Polls showed that Netanyahu would win a fourth election in Israel, and the deal he cut for a unity government with Benny Gantz reflects his strength. Fewer than a third of Israeli voters believe Netanyahu will respect his rotation agreement with Gantz.
Israel’s third election inside a year shows the rightwing continuing to gain ground. This is what Jewish nationalists want. A society governed by an authoritarian leader, no matter how corrupt. Just so long as there are no Arabs anywhere near power. The only hope politically is the burgeoning Joint List of Palestinian parties, which reject apartheid and discrimination.
Benny Gantz plays into Netanyahu’s racist attack, and says he will refuse to have the Palestinian Joint List as participants in a government, preferring the rightwinger Liberman, as if the math makes sense. It doesn’t. Gantz needs the Joint List. He spurns Palestinians because of primal Israeli Jewish fears that by welcoming the other into the Zionist community, Jews will want to leave the fold.
Some commentators are predicting Netanyahu is about to be betrayed by a “broad” coalition of Israeli centrists. But the race-baiting against Palestinian legislators continue unabated. And one likely replacement says Netanyahu has been soft on Gaza and Israel must speed up “targeted killings” of Palestinian leaders.
Naim Mousa writes, “There are two candidates for prime minister, one incites violence against Arabs and constantly carries out racist policies, and the other does the exact same but is called Gantz.” Yet Palestinian voters have shown their growing power through the Joint List’s endorsement of Gantz to lead the government.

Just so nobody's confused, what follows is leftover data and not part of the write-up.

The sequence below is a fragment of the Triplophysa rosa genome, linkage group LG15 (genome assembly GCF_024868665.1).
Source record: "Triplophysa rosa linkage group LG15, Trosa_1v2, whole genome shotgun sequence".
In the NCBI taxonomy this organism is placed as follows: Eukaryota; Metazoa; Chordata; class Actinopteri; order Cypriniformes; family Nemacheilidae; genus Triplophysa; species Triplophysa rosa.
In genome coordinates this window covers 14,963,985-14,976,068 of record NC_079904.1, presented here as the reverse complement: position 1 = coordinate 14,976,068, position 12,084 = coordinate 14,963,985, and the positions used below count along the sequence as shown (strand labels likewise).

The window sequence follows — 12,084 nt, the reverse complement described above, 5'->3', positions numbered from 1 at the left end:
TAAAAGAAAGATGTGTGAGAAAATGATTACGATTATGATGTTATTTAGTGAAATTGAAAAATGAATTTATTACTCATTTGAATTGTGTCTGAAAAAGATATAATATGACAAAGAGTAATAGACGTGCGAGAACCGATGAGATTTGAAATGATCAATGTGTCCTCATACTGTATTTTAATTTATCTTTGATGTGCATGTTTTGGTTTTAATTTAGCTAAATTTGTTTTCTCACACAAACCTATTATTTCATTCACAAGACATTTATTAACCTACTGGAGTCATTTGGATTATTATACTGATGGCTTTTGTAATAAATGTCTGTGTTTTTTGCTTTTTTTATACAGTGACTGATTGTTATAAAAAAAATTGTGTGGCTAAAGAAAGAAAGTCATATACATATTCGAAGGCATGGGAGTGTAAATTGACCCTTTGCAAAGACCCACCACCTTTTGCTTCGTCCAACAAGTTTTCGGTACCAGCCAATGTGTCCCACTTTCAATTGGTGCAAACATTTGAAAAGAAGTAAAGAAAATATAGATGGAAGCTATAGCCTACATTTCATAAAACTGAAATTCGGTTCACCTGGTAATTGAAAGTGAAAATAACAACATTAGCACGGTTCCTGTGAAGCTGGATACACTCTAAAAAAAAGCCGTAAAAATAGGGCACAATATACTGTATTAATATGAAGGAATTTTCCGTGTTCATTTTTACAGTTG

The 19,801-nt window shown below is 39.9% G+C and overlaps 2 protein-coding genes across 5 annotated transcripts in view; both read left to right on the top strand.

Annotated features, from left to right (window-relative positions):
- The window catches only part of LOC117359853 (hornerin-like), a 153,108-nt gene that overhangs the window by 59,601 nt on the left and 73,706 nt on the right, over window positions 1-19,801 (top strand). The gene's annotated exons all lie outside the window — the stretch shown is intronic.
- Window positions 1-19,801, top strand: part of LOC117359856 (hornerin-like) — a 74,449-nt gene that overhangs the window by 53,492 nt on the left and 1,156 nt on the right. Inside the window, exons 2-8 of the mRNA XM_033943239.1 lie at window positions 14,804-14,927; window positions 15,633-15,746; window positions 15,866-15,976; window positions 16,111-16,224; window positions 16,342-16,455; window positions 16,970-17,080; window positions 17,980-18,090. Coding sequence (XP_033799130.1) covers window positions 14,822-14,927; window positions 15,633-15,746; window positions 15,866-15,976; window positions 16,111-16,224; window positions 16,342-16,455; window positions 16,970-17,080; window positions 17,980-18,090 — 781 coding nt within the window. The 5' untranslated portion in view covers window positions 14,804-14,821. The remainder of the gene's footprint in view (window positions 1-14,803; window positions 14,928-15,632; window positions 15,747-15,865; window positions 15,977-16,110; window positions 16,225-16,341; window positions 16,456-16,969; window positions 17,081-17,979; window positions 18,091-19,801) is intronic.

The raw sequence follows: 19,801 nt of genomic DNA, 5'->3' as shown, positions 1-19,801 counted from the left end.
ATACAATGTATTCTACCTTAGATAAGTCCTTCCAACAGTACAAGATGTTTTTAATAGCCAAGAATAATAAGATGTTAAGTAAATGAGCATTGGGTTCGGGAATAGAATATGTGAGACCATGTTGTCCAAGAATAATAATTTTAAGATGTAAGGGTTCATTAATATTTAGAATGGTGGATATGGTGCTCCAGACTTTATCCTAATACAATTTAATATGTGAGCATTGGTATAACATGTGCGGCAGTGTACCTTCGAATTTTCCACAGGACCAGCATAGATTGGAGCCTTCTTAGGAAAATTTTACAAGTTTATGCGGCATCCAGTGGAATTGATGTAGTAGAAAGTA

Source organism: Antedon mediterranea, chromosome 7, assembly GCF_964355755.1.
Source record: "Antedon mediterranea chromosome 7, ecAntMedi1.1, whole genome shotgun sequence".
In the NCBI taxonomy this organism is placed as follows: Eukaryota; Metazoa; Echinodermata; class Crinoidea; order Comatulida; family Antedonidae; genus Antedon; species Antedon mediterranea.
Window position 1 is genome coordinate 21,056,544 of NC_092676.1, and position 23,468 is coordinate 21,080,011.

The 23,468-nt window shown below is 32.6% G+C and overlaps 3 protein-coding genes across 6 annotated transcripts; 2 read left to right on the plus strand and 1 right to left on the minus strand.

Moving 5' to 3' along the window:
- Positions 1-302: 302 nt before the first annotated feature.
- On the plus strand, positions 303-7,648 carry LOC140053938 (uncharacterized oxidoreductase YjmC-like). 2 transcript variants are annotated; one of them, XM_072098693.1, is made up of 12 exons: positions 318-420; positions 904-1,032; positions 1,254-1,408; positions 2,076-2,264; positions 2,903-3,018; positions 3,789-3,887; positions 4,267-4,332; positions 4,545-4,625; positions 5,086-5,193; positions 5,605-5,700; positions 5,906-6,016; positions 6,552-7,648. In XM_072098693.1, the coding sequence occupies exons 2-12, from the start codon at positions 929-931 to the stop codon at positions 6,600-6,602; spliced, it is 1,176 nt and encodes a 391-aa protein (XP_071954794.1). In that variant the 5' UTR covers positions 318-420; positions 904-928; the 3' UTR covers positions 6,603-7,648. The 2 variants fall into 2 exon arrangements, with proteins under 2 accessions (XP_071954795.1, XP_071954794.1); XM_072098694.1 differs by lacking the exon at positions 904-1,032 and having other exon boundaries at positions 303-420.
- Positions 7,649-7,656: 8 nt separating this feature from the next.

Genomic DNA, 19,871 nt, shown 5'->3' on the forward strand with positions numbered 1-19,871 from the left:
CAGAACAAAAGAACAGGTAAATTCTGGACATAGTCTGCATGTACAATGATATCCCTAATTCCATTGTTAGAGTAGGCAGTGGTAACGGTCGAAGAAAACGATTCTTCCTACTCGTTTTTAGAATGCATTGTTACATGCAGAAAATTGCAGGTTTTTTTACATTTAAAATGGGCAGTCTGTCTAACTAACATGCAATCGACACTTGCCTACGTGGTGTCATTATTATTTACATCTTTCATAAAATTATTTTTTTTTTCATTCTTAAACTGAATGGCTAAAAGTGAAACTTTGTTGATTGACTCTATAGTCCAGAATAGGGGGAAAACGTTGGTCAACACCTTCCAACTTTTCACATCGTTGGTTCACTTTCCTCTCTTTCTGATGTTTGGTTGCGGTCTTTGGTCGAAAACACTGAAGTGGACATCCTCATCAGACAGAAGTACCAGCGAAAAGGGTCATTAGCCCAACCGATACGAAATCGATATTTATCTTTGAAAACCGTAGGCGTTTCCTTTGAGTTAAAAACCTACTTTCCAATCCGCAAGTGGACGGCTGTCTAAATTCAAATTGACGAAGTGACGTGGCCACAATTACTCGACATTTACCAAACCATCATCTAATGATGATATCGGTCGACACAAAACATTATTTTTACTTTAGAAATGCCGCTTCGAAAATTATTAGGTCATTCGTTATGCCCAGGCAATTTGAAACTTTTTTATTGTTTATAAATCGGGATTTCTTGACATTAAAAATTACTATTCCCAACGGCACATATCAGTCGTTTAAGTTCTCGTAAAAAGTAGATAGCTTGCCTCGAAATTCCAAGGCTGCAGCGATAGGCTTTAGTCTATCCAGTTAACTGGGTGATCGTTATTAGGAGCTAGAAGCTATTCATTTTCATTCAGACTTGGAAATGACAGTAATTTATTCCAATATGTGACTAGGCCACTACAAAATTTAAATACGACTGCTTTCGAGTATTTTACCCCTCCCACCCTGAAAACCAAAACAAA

Today is the last day Israeli election polls may be published before the vote, and the latests gives Likud a substantial lead over Gantz’s Blue and White party. This suggests Benjamin Netanyahu may be in a good position to form a new right-wing government.
The governing coalitions that are likely to come out of the Israeli election are all absent the third largest party, the Palestinian Joint List, because it’s not Jewish and Zionist. “We will not invite a party that does not recognize Israel as a Jewish state,” Blue and White leader Gabi Ashkenazi says. So what does that say about Israel’s claim to be a democracy?
Polling suggests that Netanyahu will fall from power in Israel’s September elections His Hail Mary to stay as prime minister and avoid indictment is that the Trump administration interferes, by releasing its peace plan, thereby putting pressure on Netanyahu’s rivals to make a government with him, says Evan Gottesman of Israel Policy Forum.
As Israeli elections approach, Avigdor Lieberman remains the kingmaker of a likely rightwing coalition. Even if the new leftleaning Democratic Union and center join up, they would need the Palestinian parties and Lieberman to create a majority bloc, and that is not going to happen, Jonathan Ofir observes.